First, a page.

Advanced Packaging Is Suddenly Very Cool

In spite of the initial reasons for this technology, it is now viewed as the best way to handle large amounts of data at blazing speeds.


The hottest chip markets today—automotive AI for autonomous and heavily assisted driving, machine learning, virtual and augmented reality—all are beginning to look at advanced packaging as the best path forward for improving performance and reducing power.

Over the past four years, which is when 2.5D and fan-out wafer-level packaging first really began garnering interest, these and other advanced packaging options were seen as the least-cost alternative to scaling and the fastest way to bring chips to market. As it turns out, neither of those assumptions has proven true yet, and it’s not clear when they actually will.

While there is a move by DARPA to get an ecosystem of chiplet providers, and companies such as Marvell have created an internal architecture to more quickly assemble chips from pre-characterized IP, most of the interest in this market is about raw speed. Hundreds or thousands of through-silicon vias can move large quantities of data much faster than skinny wires, either in silicon or other types of interposers. The same is true for scaled-down bridges, such as Intel’s Embedded Multi-Die Interconnect Bridge (EMIB) and Samsung’s proposed redistribution-layer (RDL) bridge.

Ironically, the reason that companies first began focusing on advanced packaging was that it was an alternative to shrinking, particularly for analog IP such as serializer/deserializer IP, which is basically a clever way of circumventing a limited number of pins on a chip to improve I/O. Analog IP doesn’t scale, so it seems obvious that the best approach is to leave it at the process node at which it has been developed, tested and proven, and simply add in whatever digital logic is needed at whatever node is best for a particular application.

That kind of granularity is still essential in advanced packaging, but the emphasis is less about third-party IP and the cost and time required to bring devices to market than the raw horsepower needed to move increasingly large quantities of data. It’s a classic plumbing problem. You can only jam so much stuff through a narrow pipe, regardless of whether it’s liquid or electrons. But as wires get skinnier and the dielectric material used to insulate them is thinned down to single digits of atoms, the heat generated by pushing more electrons through those wires over long distances—from one side of a chip to another—begins to climb. That produces all sorts of nasty effects, including electromigration, noise and performance and signal degradation.

There are ways to solve thermal issues. Power management schemes can be implemented so that whenever something gets too hot, circuits either shut down or signals are load balanced onto another circuit. But this is a lot of work. It makes verification more time consuming and raises more questions about system interactions, which can affect reliability. And it really doesn’t solve the problem of pushing large quantities of data back and forth through these extremely narrow-gauge wires.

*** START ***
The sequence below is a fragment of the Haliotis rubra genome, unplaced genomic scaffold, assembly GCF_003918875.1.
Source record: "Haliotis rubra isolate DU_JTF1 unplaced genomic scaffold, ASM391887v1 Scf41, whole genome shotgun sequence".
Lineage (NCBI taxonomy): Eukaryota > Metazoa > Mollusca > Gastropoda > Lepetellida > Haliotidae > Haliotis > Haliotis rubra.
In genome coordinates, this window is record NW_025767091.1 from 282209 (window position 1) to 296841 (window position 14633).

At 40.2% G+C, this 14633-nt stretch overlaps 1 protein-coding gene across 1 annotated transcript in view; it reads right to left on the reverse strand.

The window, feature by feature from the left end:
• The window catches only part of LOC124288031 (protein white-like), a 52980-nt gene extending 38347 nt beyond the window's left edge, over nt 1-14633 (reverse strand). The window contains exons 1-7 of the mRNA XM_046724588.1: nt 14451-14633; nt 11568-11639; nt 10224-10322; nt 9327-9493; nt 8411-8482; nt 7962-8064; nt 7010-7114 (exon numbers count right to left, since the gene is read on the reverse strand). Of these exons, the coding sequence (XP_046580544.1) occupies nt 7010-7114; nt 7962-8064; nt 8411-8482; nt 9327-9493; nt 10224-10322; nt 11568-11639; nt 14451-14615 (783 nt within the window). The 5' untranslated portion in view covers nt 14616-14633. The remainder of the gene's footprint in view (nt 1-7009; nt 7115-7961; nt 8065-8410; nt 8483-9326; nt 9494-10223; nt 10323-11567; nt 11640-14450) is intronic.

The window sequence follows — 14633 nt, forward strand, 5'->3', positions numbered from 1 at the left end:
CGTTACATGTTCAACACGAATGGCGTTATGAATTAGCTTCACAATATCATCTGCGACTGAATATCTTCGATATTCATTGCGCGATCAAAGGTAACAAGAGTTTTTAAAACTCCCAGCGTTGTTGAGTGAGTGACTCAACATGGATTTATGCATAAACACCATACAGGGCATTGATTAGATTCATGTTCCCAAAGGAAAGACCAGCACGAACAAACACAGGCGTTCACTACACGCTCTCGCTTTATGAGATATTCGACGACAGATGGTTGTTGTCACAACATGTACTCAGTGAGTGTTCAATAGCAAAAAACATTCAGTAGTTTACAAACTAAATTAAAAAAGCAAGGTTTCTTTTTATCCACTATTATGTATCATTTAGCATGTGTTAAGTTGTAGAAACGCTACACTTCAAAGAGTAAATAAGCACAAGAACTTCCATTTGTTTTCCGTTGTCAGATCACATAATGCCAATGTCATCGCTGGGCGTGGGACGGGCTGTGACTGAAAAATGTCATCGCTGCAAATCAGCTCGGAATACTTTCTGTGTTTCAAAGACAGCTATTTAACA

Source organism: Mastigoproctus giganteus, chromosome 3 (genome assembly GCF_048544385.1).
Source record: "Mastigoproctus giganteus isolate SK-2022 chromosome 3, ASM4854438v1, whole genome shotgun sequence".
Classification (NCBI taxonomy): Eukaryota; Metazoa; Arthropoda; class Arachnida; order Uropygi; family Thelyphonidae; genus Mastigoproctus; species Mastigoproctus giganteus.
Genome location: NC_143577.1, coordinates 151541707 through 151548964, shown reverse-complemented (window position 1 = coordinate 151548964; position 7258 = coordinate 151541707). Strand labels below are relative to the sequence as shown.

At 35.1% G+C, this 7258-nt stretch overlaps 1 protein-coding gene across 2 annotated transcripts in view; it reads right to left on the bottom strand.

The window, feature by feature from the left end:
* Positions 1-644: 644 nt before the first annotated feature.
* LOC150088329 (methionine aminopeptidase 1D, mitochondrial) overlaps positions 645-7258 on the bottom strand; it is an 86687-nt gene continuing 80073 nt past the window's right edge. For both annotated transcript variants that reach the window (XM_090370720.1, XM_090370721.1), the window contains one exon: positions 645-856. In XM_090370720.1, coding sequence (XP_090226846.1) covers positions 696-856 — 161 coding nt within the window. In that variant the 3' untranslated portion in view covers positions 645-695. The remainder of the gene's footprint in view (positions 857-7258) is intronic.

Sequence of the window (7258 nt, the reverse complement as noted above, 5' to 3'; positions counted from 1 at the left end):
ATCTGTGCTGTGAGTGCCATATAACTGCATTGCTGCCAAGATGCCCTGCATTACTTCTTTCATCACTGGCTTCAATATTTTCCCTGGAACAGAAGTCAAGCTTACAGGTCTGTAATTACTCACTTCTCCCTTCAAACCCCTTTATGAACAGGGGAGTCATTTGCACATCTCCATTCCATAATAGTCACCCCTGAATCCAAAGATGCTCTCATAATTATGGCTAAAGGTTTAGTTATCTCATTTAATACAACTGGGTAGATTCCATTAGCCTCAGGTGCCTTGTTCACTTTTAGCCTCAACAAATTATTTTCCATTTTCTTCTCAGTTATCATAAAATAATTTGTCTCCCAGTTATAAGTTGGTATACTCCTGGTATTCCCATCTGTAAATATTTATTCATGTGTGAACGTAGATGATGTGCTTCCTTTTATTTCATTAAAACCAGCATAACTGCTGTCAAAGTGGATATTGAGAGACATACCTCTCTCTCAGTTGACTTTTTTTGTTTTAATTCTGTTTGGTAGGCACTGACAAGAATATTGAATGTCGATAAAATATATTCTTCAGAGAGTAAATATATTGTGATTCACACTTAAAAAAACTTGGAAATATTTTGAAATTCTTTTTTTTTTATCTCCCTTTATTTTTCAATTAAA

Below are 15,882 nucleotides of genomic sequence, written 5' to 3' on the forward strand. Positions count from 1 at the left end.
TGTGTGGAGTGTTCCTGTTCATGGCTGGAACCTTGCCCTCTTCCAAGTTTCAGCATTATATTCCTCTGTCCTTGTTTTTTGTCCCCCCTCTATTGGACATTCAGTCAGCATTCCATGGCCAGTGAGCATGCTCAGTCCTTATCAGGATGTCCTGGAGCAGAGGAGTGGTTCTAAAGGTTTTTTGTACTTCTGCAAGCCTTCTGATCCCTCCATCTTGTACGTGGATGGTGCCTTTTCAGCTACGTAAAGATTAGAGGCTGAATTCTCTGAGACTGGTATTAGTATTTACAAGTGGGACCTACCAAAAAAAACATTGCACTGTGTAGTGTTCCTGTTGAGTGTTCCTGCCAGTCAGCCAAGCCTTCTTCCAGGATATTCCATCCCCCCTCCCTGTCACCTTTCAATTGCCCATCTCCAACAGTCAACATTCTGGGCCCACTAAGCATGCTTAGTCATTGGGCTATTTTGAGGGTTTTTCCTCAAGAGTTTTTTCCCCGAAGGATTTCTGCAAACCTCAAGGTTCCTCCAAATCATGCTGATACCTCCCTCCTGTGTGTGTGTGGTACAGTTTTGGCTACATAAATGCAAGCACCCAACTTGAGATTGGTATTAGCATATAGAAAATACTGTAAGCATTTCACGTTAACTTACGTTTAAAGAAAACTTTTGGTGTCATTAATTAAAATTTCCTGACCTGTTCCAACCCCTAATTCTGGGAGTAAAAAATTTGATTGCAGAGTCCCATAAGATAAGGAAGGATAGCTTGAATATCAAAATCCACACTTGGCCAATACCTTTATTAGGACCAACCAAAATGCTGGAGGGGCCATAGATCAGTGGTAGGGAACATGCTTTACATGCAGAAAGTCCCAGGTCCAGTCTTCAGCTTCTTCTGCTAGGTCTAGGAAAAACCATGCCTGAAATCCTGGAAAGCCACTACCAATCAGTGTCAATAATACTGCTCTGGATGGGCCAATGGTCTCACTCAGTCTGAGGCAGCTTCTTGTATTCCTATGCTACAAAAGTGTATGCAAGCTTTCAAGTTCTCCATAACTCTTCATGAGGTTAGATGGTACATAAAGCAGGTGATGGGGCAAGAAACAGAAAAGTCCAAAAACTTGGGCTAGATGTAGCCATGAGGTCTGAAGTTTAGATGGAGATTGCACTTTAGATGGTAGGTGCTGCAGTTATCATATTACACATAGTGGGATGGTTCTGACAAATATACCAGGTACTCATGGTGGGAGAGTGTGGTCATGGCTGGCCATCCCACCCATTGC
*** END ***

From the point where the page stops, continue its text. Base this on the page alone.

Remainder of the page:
This is where advanced packaging is beginning to win the most attention—semi-custom or completely custom designs with massive throughput for processing larger quantities of data more quickly. This resonates with the giant cloud providers, as well as the companies driving artificial intelligence for autonomous vehicles. It also works well in smart phones, where Apple is now marketing its latest phones as having two hours more battery life and faster processors. And it has been used in high-speed networking applications for at least the past couple years for exactly the same reasons.

In all of these cases, cost is a tertiary concern. These are largely price insensitive markets. But they also are the hottest technology markets today, and they almost certainly will elevate advanced packaging design to a level it has never achieved in the past. In effect, advanced packaging has arrived—but almost in spite of the rationale that created the initial interest in this technology.


Dev Gupta says:

” … It ( Adv. Packaging ) also works well in smart phones, where Apple is now marketing its latest phones as having two hours more battery life and faster processors… ”

How much of that improvement is really due to the use of new Packages ( e,g the FO WLP in which the A10 & now the A11 are packaged by their Foundry ) or denser PCBs ( called SLBs, in the X ) rather than the devices themselves ?

Losses in Package or Board interconnects happen due to parasitics and higher frequency / clock rates ( for a given Bandwidth both can be reduced drastically by TSVs which is why they are getting popular for HPC in spite of their cost ). But not much difference re: parasitics between the A9 that used the FC PoP and now the A10,11 using the thinner FO WLP.

William Travinha says:

The advance of 2.5D and 3D packaging will pose a big challenge to IC chip testing. We don’t have a standard for test access on MCM

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